Buluba Hospital, Uganda.
By Renate Hoare.
Why choose Uganda? As a child who grew up in Africa, there has always been a hankering to return and give something back.
Armed with knowledge from previous work in the humanitarian field, I knew of many internet forums and Aid Organisations who were looking for radiographers. I have volunteered with Rotary Doctors in the past and so I reached out to them for guidance. My only request was to go somewhere dry. A few places were offered and I based my decision on a simple choice of where could I make a small impact with my skills in a short time frame and so with the support of the Rotary Doctor Bank of GB and Ireland, I visited Buluba.
Buluba Hospital Facts.
Buluba is located in the Mayuge District of Eastern Uganda, with the nearest town, Iganga, 22 km away and the airport a bumpy 5 hour car journey by road.
Buluba Hospital, previously known as St Francis Hospital, was founded by Catholic Missionaries in 1934, to serve as a leprosarium. The hospital and grounds cover a large land area and serve an ever increasing population of 1.94 million. The official language is Lusoga, however, the staff and most visitors speak a wonderful combination of English, Kiswahili and German.
After a 16 hour flight, a 2 hour Ugandan immigration process and 5 hour car ride, I was happy that I and my 78 kg of donated X-ray equipment had made it. This was to be my home and work for the next fortnight.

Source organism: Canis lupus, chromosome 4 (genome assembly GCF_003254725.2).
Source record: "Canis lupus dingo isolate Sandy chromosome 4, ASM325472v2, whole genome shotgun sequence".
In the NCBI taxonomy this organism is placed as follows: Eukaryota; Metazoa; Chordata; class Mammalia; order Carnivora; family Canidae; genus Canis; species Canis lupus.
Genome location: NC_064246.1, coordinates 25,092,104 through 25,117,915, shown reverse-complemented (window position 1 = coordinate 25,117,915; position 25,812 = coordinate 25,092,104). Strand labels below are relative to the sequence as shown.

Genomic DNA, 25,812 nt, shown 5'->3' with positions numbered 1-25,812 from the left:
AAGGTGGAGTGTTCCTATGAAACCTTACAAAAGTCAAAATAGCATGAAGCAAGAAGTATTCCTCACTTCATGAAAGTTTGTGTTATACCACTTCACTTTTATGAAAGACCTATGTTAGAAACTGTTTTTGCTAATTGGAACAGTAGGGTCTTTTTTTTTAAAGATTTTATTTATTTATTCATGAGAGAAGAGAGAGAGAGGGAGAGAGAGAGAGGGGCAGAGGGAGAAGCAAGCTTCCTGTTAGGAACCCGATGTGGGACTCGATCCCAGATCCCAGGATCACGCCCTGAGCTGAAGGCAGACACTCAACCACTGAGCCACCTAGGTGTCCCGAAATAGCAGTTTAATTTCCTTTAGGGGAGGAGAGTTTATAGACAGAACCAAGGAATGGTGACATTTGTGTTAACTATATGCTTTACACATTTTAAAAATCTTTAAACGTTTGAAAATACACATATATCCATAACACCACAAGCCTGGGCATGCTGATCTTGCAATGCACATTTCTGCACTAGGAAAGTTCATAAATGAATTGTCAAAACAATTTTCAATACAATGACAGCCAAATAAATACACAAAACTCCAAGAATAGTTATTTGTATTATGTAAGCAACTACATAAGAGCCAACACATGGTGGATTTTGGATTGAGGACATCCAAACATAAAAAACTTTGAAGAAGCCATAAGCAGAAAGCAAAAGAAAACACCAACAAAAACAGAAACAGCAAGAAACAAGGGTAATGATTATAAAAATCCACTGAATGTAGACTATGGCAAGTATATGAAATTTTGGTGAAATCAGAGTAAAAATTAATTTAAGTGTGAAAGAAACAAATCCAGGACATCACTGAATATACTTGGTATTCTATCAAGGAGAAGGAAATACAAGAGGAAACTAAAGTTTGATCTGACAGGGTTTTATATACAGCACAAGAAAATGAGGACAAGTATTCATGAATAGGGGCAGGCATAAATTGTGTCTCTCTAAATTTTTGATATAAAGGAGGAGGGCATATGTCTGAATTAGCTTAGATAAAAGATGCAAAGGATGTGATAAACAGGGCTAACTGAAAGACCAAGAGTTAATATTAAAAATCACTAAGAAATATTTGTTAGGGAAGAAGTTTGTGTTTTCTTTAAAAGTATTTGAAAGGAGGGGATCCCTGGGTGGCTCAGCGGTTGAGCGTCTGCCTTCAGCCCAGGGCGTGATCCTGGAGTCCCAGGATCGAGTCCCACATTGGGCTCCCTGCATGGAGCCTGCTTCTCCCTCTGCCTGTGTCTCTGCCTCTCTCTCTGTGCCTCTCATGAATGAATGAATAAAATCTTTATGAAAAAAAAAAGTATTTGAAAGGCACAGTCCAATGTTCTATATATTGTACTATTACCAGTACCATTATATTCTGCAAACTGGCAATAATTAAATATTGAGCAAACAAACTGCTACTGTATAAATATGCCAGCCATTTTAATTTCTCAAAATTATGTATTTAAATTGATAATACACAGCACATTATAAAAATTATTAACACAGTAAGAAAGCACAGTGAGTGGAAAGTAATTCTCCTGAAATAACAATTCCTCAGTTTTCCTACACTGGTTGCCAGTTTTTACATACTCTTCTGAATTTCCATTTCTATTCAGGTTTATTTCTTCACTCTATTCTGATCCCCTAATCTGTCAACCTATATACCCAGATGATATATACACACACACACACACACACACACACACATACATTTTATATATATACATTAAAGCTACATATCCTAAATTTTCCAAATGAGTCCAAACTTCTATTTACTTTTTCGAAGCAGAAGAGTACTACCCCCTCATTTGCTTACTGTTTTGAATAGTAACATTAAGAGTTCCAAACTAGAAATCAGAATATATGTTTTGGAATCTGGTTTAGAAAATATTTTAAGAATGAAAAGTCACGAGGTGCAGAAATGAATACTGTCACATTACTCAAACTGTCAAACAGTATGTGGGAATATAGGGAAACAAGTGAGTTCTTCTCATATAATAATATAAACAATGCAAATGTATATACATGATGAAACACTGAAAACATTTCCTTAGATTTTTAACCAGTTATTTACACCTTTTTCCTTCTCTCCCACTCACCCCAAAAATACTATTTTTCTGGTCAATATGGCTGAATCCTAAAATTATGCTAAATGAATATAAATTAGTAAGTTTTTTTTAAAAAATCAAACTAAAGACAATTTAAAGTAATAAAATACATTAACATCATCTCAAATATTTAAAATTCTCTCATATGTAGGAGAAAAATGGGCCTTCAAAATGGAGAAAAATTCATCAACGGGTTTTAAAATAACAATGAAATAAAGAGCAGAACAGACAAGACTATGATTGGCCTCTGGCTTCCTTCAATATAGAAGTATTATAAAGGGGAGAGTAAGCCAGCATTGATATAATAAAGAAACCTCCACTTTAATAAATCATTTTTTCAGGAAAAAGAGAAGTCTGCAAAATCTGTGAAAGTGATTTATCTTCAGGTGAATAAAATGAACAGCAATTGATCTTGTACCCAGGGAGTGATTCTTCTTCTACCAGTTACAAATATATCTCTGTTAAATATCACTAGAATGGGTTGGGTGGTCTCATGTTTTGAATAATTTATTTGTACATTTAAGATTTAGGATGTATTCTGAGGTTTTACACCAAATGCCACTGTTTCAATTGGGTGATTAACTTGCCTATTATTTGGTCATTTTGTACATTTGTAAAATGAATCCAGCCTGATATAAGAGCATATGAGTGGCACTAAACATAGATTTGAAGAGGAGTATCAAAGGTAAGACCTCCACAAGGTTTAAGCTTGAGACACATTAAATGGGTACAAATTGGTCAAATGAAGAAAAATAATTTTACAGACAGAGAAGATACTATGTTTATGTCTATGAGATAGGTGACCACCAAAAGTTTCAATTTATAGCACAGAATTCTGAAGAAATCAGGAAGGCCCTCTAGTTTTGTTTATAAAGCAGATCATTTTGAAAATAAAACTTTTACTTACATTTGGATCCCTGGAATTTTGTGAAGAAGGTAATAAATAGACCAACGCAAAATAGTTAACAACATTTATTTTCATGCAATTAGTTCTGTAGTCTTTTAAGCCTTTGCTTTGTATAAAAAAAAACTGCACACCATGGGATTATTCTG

A normal day at work.
I quickly learned that there is no normal day. A siren marks the start of each working week and is the signal for both the beginning of the lunch period and end of the day. Upon hearing it for the first time, I instinctively ducked, thinking it was an earthquake siren. Formal introductions were made 5 minutes before the Monday morning clinical team gathering, where I was quickly updated on patient admissions from the weekend and activities for the upcoming week. The words that came to my mind were “there’s nothing like jumping in at the deep end”.
Visiting the various departments, I noticed how quiet and calm everything appeared. Wards and departments are spread out, with patients and staff seemingly oblivious to the distances. The lack of basic resources and adequate funding to improve many of the wards and equipment was clearly obvious and whereas I could look at it as tragic, it was actually more empowering to see how little you need to do great work. Most of the staff multitask and regardless of the struggles or lack of resources, keep a smile on their faces. There is a great sense of compassion for the patients and there are activities from cooking to washing and the constant use of cell phones taking place under every tree or in every corner with shade.
Not knowing what to expect before my visit, I reached out to radiographers who had previously volunteered overseas and was amazed at the plethora of useful tips and information available for effective donations. Donations were generously given by past Doctor Bank volunteers with experience in the field, World Radiography Trust Foundation and colleagues at work. This all amounted to 78 kilos of luggage!
A full-length lead coat, lead gonad shields, thyroid shields, X-ray markers, marker pens, ultrasound books, diagnostic imaging texts, imaging guides, a lightbox viewing station, a pelvimetric scale and instructions, boxes of gloves, first aid kits, goggles tools and 20 Agfa Fast Cassettes of various sizes.
Powerpoint presentations given:
In preparing for my visit, I spent several days with 2 reporting radiographers, who kindly prepared me to give simple presentations on the following topics:
- Abdominal radiography interpretation